Verse 8. - Let man and beast be covered with sackcloth. As we put trappings on horses in funerals. The LXX. wrongly makes this verse give an account of the execution of the edict instead of being part of the edict itself; thus: "And men and beasts were clothed with sackcloth," etc. Cry mightily; i.e. let man cry mightily; Septuagint, ἐκτενῶς, "with intensity;" Vulgate, in fortitudine. Let them turn every one from his evil way (Jeremiah 25:5; Jeremiah 36:3, 7). The edict recognizes the truth that outward acts of penitence are worthless without moral reformation - a truth which the Jews themselves had been very loth to admit (see Isaiah 58.). And from the violence that is in their hands. The acts of violence that their hands have committed (Job 16:17; Psalm 7:3). This is the special sin of the Assyrians, always grasping after empire, oppressing other nations, and guilty of rapine and avarice at home (see Isaiah 10:13, 14; Isaiah 37:24, etc.; Nahum 2:11, 12; Nahum 3:1). Jonah 3:8The Ninevites believed in God, since they hearkened to the preaching of the prophet sent to them by God, and humbled themselves before God with repentance. They proclaimed a fast, and put on sackcloth (penitential garments: see at Joel 1:13-14; 1 Kings 21:27, etc.), "from their great one even to their small one," i.e., both old and young, all without exception. Even the king, when the matter (had-dâbhâr) came to his knowledge, i.e., when he was informed of Jonah's coming, and of his threatening prediction, descended from his throne, laid aside his royal robe ('addereth, see at Joshua 7:21), wrapt himself in a sackcloth, and sat down in ashes, as a sign of the deepest mourning (compare Job 2:8), and by a royal edict appointed a general fast for man and beast. ויּזעק, he caused to be proclaimed. ויּאמר, and said, viz., through his heralds. מפּעם הם, ex decreto, by command of the king and his great men, i.e., his ministers (פעם equals פעם, Daniel 3:10, Daniel 3:29, a technical term for the edicts of the Assyrian and Babylonian kings). "Man and beast (viz., oxen and sheep) are to taste nothing; they are not to pasture (the cattle are not to be driven to the pasture), and are to drink no water." אל, for which we should expect לא, may be explained from the fact that the command is communicated directly. Moreover, man and beast are to be covered with mourning clothes, and cry to God bechozqâh, i.e., strongly, mightily, and to turn every one from his evil ways: so "will God perhaps (מי יודע) turn and repent (yâshūbh venicham, as in Joel 2:14), and desist from the fierceness of His anger (cf. Exodus 32:12), that we perish not." This verse (Jonah 3:9) also belongs to the king's edict. The powerful impression made upon the Ninevites by Jonah's preaching, so that the whole city repented in sackcloth and ashes, is quite intelligible, if we simply bear in mind the great susceptibility of Oriental races to emotion, the awe of one Supreme Being which is peculiar to all the heathen religions of Asia, and the great esteem in which soothsaying and oracles were held in Assyria from the very earliest times (vid., Cicero, de divinat. i. 1); and if we also take into calculation the circumstance that the appearance of a foreigner, who, without any conceivable personal interest, and with the most fearless boldness, disclosed to the great royal city its godless ways, and announced its destruction within a very short period with the confidence so characteristic of the God-sent prophets, could not fail to make a powerful impression upon the minds of the people, which would be all the stronger if the report of the miraculous working of the prophets of Israel had penetrated to Nineveh. There is just as little to surprise us in the circumstance that the signs of mourning among the Ninevites resemble in most respects the forms of penitential mourning current among the Israelites, since these outward signs of mourning are for the most part the common human expressions of deep sorrow of heart, and are found in the same or similar forms among all the nations of antiquity (see the numerous proofs of this which are collected in Winer's Real-wrterbuch, art. Trauer; and in Herzog's Cyclopaedia). Ezekiel (Ezekiel 26:16) depicts the mourning of the Tyrian princes over the ruin of their capital in just the same manner in which that of the king of Nineveh is described here in Jonah 3:6, except that, instead of sackcloth, he mentions trembling as that with which they wrap themselves round. The garment of haircloth (saq) worn as mourning costume reaches as far back as the patriarchal age (cf. Genesis 37:34; Job 16:15). Even the one feature which is peculiar to the mourning of Nineveh - namely, that the cattle also have to take part in the mourning - is attested by Herodotus (9:24) as an Asiatic custom.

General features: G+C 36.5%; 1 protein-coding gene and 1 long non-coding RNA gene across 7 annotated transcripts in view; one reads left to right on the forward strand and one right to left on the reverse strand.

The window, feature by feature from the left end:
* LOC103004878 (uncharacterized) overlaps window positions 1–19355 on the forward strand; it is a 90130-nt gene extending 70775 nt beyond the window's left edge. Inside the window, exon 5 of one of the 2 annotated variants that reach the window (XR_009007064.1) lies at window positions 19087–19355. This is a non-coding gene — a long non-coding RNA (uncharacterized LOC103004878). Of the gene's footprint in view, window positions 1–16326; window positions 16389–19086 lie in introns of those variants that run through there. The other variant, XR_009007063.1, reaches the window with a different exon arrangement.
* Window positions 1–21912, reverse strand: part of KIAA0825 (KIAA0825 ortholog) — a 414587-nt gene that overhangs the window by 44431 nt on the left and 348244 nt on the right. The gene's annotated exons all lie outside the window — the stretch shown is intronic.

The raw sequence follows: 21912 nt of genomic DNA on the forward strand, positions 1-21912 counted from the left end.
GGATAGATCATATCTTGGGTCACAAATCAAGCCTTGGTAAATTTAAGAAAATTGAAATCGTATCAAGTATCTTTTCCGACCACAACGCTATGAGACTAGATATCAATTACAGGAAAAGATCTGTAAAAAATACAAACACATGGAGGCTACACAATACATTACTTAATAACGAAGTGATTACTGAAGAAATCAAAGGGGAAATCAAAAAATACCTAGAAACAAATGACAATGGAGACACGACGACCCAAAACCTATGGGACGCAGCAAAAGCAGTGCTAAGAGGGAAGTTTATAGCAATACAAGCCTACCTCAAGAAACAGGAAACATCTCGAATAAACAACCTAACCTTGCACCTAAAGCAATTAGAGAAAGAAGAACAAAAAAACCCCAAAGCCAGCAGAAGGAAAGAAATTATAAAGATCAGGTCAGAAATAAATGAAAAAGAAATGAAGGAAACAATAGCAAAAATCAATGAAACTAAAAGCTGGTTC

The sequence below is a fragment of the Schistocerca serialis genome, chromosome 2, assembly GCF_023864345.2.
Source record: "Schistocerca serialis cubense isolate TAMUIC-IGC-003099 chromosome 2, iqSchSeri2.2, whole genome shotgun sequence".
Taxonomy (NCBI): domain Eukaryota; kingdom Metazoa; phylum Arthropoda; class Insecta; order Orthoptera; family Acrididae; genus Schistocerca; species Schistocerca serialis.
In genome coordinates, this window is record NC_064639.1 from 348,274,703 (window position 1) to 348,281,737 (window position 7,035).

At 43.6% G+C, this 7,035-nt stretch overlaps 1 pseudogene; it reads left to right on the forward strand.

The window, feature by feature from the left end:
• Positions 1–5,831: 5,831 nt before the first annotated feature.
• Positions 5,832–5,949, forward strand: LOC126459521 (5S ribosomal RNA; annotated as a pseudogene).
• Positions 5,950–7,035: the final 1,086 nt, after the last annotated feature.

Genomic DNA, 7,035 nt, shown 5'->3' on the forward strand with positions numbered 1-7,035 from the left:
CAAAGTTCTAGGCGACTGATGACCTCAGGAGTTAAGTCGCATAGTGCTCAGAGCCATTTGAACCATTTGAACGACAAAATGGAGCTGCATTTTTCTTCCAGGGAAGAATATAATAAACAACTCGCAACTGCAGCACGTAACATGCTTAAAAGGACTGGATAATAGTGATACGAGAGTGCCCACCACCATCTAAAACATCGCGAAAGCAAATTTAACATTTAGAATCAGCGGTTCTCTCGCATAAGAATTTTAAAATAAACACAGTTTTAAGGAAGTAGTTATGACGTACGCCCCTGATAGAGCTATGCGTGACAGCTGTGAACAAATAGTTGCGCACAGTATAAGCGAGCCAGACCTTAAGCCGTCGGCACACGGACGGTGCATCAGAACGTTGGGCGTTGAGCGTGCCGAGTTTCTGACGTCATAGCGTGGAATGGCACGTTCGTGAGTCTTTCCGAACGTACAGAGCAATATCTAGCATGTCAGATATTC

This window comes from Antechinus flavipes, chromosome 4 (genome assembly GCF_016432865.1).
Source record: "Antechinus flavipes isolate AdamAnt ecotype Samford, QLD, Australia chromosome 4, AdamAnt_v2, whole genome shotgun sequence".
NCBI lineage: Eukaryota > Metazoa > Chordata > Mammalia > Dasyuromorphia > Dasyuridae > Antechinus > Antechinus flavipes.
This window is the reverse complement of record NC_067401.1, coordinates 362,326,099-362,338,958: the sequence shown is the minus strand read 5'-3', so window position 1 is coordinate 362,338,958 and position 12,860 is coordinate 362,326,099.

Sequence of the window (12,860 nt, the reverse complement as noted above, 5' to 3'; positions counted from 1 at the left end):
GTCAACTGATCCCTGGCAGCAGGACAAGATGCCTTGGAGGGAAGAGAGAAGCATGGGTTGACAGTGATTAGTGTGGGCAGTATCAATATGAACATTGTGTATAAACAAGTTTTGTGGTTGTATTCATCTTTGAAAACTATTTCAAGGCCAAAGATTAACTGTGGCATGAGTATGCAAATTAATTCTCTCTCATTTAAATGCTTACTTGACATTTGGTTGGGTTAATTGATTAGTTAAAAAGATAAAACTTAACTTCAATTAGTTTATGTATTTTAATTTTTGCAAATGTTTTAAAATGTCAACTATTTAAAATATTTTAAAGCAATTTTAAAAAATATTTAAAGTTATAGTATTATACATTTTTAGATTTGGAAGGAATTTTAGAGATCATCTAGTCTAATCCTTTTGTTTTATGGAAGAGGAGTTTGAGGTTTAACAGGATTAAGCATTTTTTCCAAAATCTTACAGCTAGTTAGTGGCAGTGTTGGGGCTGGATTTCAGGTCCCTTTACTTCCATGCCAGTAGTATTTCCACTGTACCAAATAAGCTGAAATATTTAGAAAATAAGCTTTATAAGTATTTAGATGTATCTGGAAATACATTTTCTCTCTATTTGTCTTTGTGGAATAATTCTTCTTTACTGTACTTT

(Note: Herodotus relates that the Persians, when mourning for their general, Masistios, who had fallen in the battle at Platea, shaved off the hair from their horses, and adds, "Thus did the barbarians, in their way, mourn for the deceased Masistios." Plutarch relates the same thing (Aristid. 14 fin. Compare Brissonius, de regno Pers. princip. ii. p. 206; and Periz. ad Aeliani Var. hist. vii. 8). The objection made to this by Hitzig - namely, that the mourning of the cattle in our book is not analogous to the case recorded by Herodotus, because the former was an expression of repentance - has no force whatever, for the simple reason that in all nations the outward signs of penitential mourning are the same as those of mourning for the dead.)

This custom originated in the idea that there is a biotic rapport between man and the larger domestic animals, such as oxen, sheep, and goats, which are his living property. It is only to these animals that there is any reference here, and not to "horses, asses, and camels, which were decorated at other times with costly coverings," as Marck, Rosenmller, and others erroneously assume. Moreover, this was not done "with the intention of impelling the men to shed hotter tears through the lowing and groaning of the cattle" (Theodoret); or "to set before them as in a mirror, through the sufferings of the innocent brutes, their own great guilt" (Chald.); but it was a manifestation of the thought, that just as the animals which live with man are drawn into fellowship with his sin, so their sufferings might also help to appease the wrath of God. And although this thought might not be free from superstition, there lay at the foundation of it this deep truth, that the irrational creature is made subject to vanity on account of man's sins, and sighs along with man for liberation from the bondage of corruption (Romans 8:19.). We cannot therefore take the words "cry mightily unto God" as referring only to the men, as many commentators have done, in opposition to the context; but must regard "man and beast" as the subject of this clause also, since the thought that even the beasts cry to or call upon God in distress has its scriptural warrant in Joel 1:20.